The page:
But the drivers that really make me shake my head are those that avoid the bump altogether. They speed up, pull into the wrong lane, then quickly get back into the correct lane once they are past the bump. Such a shame when something that is meant to promote safety becomes an excuse to drive stupidly. But then, some people don’t need an excuse to be stupid when they get behind a wheel, it’s just second nature.

So when you go into a store parking lot, remember the warning of the old sergeant in Hill City Blues TV and

be careful out there‘.

Don’t be a part of the accident that happens.

Pub St. Paul Dispatch 4/23/09


Be careful out there is right.

There was 42,915 traffic related deaths in the US in 2021.

That’s almost as many deaths as gun related US deaths in 2021, which totaled out to 45,222.

Auto deaths are confined to roads.

Each year brings stricter laws to safeguard against traffic accidents.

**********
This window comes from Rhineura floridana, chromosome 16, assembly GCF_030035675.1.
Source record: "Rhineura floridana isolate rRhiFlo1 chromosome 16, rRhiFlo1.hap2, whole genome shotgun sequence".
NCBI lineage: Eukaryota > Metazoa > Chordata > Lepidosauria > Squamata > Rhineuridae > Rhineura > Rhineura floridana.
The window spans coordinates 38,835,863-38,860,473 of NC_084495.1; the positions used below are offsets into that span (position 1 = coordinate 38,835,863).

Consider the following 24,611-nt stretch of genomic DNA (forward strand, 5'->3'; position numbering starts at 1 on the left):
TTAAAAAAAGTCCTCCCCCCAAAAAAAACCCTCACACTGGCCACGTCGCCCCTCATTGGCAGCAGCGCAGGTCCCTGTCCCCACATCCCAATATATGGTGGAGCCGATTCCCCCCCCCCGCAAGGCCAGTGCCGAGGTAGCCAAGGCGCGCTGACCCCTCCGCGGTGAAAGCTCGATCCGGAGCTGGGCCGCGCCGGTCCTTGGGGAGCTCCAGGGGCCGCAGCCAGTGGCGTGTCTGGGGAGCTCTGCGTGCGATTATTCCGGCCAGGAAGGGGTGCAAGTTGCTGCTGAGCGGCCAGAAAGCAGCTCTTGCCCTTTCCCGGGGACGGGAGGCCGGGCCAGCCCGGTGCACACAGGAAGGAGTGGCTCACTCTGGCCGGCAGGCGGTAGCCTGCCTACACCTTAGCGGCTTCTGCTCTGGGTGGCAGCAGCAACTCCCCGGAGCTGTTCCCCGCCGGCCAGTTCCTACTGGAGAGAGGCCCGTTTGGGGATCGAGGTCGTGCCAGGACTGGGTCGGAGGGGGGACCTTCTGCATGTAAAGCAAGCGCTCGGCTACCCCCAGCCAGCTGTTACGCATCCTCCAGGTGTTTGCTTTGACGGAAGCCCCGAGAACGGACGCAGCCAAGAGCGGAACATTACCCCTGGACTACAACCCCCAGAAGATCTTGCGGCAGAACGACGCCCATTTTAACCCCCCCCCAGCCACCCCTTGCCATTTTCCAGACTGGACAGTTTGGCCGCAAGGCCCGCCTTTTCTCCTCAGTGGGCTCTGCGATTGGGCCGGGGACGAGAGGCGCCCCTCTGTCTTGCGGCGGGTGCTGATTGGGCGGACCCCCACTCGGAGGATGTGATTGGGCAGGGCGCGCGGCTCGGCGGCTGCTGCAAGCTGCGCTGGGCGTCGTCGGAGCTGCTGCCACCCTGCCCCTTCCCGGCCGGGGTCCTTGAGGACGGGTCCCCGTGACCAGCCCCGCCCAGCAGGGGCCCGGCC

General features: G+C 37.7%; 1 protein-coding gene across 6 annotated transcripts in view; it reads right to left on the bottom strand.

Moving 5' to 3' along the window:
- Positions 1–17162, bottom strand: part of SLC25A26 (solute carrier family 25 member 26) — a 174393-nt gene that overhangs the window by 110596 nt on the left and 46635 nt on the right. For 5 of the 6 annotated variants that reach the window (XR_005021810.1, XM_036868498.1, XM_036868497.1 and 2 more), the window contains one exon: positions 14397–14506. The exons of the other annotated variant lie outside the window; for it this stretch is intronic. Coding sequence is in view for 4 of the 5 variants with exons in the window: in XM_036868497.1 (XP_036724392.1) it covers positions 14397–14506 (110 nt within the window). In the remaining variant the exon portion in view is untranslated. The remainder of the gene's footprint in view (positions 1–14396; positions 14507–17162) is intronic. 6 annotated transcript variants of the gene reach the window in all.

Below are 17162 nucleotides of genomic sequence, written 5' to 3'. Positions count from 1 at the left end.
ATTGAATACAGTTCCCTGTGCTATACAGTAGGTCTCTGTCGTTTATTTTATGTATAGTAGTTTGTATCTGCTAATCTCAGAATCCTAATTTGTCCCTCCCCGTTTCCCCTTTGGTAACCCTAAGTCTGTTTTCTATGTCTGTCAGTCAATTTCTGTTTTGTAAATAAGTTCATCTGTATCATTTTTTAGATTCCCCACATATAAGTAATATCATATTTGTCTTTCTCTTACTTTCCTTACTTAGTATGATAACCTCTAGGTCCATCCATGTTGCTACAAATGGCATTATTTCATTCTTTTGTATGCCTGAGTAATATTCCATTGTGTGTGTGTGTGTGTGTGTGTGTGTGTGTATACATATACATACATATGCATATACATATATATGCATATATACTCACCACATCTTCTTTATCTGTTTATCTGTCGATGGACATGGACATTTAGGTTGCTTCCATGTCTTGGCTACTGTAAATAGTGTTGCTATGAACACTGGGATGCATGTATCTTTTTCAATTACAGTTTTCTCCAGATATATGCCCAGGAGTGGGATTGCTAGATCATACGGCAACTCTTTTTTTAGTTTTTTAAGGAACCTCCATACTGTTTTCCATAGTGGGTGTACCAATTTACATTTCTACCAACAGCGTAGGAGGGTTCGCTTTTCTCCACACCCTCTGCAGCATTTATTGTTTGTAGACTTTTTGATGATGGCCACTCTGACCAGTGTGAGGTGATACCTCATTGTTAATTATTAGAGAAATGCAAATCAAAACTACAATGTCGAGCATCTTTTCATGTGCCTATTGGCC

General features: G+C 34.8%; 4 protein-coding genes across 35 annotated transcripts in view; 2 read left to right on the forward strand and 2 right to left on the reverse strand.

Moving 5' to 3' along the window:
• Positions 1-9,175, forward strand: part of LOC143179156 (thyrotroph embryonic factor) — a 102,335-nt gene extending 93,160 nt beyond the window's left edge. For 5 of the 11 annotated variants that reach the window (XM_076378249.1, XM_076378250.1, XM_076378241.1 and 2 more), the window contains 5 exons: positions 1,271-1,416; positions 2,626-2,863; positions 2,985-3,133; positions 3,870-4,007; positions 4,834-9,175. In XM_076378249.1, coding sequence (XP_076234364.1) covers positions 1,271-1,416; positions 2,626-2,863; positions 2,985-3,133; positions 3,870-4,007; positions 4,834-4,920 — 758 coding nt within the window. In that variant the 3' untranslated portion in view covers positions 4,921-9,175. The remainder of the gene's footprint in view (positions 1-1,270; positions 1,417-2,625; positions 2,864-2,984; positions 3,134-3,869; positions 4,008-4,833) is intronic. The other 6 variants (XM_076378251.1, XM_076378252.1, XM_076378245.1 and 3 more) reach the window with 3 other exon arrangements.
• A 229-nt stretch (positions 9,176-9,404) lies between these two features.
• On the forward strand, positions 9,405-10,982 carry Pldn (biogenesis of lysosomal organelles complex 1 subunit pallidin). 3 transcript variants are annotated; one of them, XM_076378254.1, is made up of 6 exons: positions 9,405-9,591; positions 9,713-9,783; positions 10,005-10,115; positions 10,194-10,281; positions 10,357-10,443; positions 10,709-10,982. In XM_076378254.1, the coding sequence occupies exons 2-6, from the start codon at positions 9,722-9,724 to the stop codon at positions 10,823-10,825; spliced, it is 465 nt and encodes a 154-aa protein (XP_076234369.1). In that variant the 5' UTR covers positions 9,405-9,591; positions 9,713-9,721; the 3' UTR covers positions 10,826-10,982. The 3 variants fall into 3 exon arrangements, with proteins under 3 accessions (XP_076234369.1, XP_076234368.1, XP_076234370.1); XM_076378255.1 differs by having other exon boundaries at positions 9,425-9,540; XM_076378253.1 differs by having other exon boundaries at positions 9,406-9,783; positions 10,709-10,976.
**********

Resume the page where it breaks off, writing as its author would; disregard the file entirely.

Gun deaths take place anywhere, anytime, with or without a reason

And too often they are not accidental

And gun laws must not infringe on the 2nd Amendment.

There are 285.5 million cars in the US

There are 436.4 million guns in the US

Owning a car like a T Bird was cool

But owning an AR15 is the new cool

Joking about traffic is universal

Joking about guns is taboo

Guns makes the US unique.




My Gun Control Conclusion

The dining car was almost empty so I had a table all to myself. I ordered the biggest steak on the menu. Uncle Sam was still picking up the tab. I refused wine and took coffee. I was on duty. I forgot my paperback, so I sat back and watched the scenery pass, and thought about Sergeant Calvin C. Crowe. He represented a type of paratrooper I hoped was the exception and not the rule.

When I first thought about joining the Airborne, back in basic, I was hoping it would be my ticket to go overseas to Germany, instead of ending up like so many peace time GI’s in Frozen Chosen, aka South Korea. I had heard rumors of the 11th being disbanded and Crowe’s remark pretty much convinced if I made it through jump school, I would be in Fort Bragg, North Carolina – for my duration.